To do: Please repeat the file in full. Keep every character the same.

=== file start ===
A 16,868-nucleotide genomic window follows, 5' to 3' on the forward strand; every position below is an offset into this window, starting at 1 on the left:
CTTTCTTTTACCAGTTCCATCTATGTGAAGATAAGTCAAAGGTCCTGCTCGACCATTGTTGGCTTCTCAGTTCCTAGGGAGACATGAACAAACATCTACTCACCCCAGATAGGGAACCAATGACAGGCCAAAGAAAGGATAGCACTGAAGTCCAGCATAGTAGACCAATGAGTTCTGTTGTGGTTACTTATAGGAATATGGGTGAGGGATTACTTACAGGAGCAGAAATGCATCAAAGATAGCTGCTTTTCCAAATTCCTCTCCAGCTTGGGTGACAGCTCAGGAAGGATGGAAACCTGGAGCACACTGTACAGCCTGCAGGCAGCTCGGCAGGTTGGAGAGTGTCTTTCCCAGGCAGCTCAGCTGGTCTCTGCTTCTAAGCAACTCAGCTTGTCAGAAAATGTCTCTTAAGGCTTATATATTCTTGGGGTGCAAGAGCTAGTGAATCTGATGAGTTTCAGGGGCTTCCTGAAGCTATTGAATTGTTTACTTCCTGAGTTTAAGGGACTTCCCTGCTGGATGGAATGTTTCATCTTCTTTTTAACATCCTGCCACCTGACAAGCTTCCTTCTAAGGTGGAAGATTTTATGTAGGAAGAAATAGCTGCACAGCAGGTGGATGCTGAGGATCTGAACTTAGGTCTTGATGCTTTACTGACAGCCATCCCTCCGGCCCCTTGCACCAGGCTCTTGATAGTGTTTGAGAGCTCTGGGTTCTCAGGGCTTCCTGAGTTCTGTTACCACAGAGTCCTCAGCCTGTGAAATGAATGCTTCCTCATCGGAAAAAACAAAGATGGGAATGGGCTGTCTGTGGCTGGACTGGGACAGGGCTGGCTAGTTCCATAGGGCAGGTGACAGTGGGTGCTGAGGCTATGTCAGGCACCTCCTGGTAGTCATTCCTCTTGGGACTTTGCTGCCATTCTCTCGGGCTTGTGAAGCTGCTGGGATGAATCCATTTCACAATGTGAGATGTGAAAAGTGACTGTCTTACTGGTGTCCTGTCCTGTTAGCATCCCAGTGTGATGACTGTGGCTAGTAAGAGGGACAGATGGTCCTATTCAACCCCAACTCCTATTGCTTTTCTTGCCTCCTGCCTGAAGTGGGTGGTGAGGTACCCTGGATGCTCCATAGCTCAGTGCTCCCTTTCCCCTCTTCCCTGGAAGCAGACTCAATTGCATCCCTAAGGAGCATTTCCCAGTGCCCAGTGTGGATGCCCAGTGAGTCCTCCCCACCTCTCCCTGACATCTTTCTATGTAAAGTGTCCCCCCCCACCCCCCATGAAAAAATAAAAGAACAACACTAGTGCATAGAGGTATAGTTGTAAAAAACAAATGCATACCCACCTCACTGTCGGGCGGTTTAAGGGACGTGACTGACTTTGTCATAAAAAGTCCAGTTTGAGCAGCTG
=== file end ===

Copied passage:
A 16,868-nucleotide genomic window follows, 5' to 3' on the forward strand; every position below is an offset into this window, starting at 1 on the left:
CTTTCTTTTACCAGTTCCATCTATGTGAAGATAAGTCAAAGGTCCTGCTCGACCATTGTTGGCTTCTCAGTTCCTAGGGAGACATGAACAAACATCTACTCACCCCAGATAGGGAACCAATGACAGGCCAAAGAAAGGATAGCACTGAAGTCCAGCATAGTAGACCAATGAGTTCTGTTGTGGTTACTTATAGGAATATGGGTGAGGGATTACTTACAGGAGCAGAAATGCATCAAAGATAGCTGCTTTTCCAAATTCCTCTCCAGCTTGGGTGACAGCTCAGGAAGGATGGAAACCTGGAGCACACTGTACAGCCTGCAGGCAGCTCGGCAGGTTGGAGAGTGTCTTTCCCAGGCAGCTCAGCTGGTCTCTGCTTCTAAGCAACTCAGCTTGTCAGAAAATGTCTCTTAAGGCTTATATATTCTTGGGGTGCAAGAGCTAGTGAATCTGATGAGTTTCAGGGGCTTCCTGAAGCTATTGAATTGTTTACTTCCTGAGTTTAAGGGACTTCCCTGCTGGATGGAATGTTTCATCTTCTTTTTAACATCCTGCCACCTGACAAGCTTCCTTCTAAGGTGGAAGATTTTATGTAGGAAGAAATAGCTGCACAGCAGGTGGATGCTGAGGATCTGAACTTAGGTCTTGATGCTTTACTGACAGCCATCCCTCCGGCCCCTTGCACCAGGCTCTTGATAGTGTTTGAGAGCTCTGGGTTCTCAGGGCTTCCTGAGTTCTGTTACCACAGAGTCCTCAGCCTGTGAAATGAATGCTTCCTCATCGGAAAAAACAAAGATGGGAATGGGCTGTCTGTGGCTGGACTGGGACAGGGCTGGCTAGTTCCATAGGGCAGGTGACAGTGGGTGCTGAGGCTATGTCAGGCACCTCCTGGTAGTCATTCCTCTTGGGACTTTGCTGCCATTCTCTCGGGCTTGTGAAGCTGCTGGGATGAATCCATTTCACAATGTGAGATGTGAAAAGTGACTGTCTTACTGGTGTCCTGTCCTGTTAGCATCCCAGTGTGATGACTGTGGCTAGTAAGAGGGACAGATGGTCCTATTCAACCCCAACTCCTATTGCTTTTCTTGCCTCCTGCCTGAAGTGGGTGGTGAGGTACCCTGGATGCTCCATAGCTCAGTGCTCCCTTTCCCCTCTTCCCTGGAAGCAGACTCAATTGCATCCCTAAGGAGCATTTCCCAGTGCCCAGTGTGGATGCCCAGTGAGTCCTCCCCACCTCTCCCTGACATCTTTCTATGTAAAGTGTCCCCCCCCACCCCCCATGAAAAAATAAAAGAACAACACTAGTGCATAGAGGTATAGTTGTAAAAAACAAATGCATACCCACCTCACTGTCGGGCGGTTTAAGGGACGTGACTGACTTTGTCATAAAAAGTCCAGTTTGAGCAGCTG